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If you live rurally, you likely rely on a septic system rather than the city sewer for your home’s waste disposal system. When your septic tank is working as it should, the organic waste that comes from your house flows to it freely and is broken down by the bacteria in the tank where it is then decomposed. This keeps the tank efficiently functional for many years. On the other hand, when the tank is not functioning properly, or when there is a problem with the system, the waste is not broken down on time. It ends up filling the tank, and when the level is too high, the tank either leaks waste to the yard or the waste backs up into the house.

When your home relies on a septic system, you will have to take a little more care of what you put down your drains, plus make time to do some regular maintenance to prevent problems down the road. It is important to understand how to maintain, clean, pump and eventually properly replace your septic tank and system. Septic tank systems are relatively easy to maintain, and with the right measures, your tank can serve you for many years without the need for a replacement.


Here are some tips you can use to properly maintain your septic system:


1. Be Efficient With Your Water Usage

Excessive water is one of the common characteristics that septic tanks have failed. When there is too much water flowing into the tank, and you do not have a reliable drainage and recycling system, it washes out the bacteria. It is important to conserve water in all circumstances, but especially on a septic system, when excess water can overload the drain field or tank.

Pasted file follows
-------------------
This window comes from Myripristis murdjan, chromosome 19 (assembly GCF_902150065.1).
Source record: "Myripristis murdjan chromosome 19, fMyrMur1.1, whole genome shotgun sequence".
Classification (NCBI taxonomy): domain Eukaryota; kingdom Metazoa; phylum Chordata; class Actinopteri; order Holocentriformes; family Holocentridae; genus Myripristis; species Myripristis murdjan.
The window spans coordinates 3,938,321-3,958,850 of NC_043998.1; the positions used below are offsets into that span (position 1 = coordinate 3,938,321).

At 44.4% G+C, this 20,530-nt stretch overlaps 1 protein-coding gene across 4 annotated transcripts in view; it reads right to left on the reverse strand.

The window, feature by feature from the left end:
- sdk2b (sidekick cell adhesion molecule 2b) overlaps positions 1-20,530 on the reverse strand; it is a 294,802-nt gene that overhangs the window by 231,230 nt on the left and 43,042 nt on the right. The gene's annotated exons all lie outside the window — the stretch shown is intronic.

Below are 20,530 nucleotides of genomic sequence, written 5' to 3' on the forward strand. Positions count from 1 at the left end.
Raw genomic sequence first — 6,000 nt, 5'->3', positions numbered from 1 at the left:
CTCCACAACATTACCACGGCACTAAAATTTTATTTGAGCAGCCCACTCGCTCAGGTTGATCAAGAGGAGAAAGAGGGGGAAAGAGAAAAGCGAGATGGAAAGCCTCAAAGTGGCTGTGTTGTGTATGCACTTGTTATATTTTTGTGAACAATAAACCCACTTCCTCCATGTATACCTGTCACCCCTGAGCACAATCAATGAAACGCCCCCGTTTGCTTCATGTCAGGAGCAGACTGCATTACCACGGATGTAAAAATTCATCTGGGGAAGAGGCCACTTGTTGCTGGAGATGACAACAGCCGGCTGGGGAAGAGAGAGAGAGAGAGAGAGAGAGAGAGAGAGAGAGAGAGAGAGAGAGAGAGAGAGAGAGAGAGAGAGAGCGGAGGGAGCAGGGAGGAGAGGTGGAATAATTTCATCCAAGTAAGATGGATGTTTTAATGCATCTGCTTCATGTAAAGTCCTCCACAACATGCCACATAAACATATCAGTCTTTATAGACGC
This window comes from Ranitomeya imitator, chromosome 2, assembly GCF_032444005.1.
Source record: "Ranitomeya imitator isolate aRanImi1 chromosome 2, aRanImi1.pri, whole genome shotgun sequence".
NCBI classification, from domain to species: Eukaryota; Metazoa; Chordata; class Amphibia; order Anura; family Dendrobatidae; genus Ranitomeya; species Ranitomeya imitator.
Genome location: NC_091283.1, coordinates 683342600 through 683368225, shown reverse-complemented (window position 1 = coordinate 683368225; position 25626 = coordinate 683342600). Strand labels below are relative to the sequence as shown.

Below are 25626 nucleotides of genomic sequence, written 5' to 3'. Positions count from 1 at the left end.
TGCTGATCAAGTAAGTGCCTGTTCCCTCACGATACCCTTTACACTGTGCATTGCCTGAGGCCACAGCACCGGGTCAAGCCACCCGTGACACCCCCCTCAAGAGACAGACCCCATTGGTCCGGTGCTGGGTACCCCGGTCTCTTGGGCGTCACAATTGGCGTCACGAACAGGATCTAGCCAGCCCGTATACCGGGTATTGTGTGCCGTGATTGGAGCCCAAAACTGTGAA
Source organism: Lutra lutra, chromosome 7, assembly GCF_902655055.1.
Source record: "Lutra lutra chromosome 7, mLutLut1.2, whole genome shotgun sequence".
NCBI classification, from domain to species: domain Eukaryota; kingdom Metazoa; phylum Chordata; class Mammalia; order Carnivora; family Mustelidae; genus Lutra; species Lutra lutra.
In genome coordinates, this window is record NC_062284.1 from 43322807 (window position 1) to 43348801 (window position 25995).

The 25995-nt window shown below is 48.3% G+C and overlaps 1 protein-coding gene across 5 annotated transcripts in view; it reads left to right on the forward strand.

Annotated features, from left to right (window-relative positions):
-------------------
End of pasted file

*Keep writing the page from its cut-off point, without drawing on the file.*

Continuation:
Save water and the tank by only washing full loads of laundry and only doing one load per day, avoid excessively long showers and remind everyone in the home to turn off the sink when not in use (while brushing teeth, for instance). It can also help to give your system “rest times” throughout the day when there is no water running to the system. We suggest not running dishwashers or washing machines overnight for this reason and repair any plumbing system leaks or other problems and install high-efficiency plumbing fixtures to avoid flooding your tank and overflowing it.

2. Do Not Park Vehicles Near the System

When you park heavy vehicles near the drain area, you increase the rate at which the soil will compact itself. This can also lead to the breakage of septic pipes and damage to the entire system. Avoid the septic tank, drain field, and other reserve areas when parking vehicles.

3. Pump the Septic Tank Every Three Years
A septic tank is essentially an underground storage container that keeps solid wastes until they break down naturally. This processed water (effluent) is then able to escape the tank and filter through the soil in your yard, where nature breaks it down further. However, over time solid waste at the bottom of the tank that has not yet decomposed begins to build up, and if it is not removed, it can fill the tank and eventually escape with the effluent into your yard.

A good rule of thumb is to get your septic tank pumped every three years, but this can change depending on your household size. If you have a small household, you can likely extend the service out to five years. If you have a huge household, you might need to have the tank pumped annually or every two years. Pumping the tank regularly prevents harmful tank sludge and sewage backup. If you have just moved into a new home with a septic tank, it might be worth getting it pumped now just so you can start with a clean slate.

4. Watch What You Flush
There are many things that people flush or put down their drains that seem innocent (and may even be labeled “flushable!”), but can cause plumbing problems. This is especially true if you have a septic system, which can more easily get clogged.

Avoid putting any of these things down any drain in your home:

  • Toilet paper that is too thick
  • Condoms or feminine hygiene products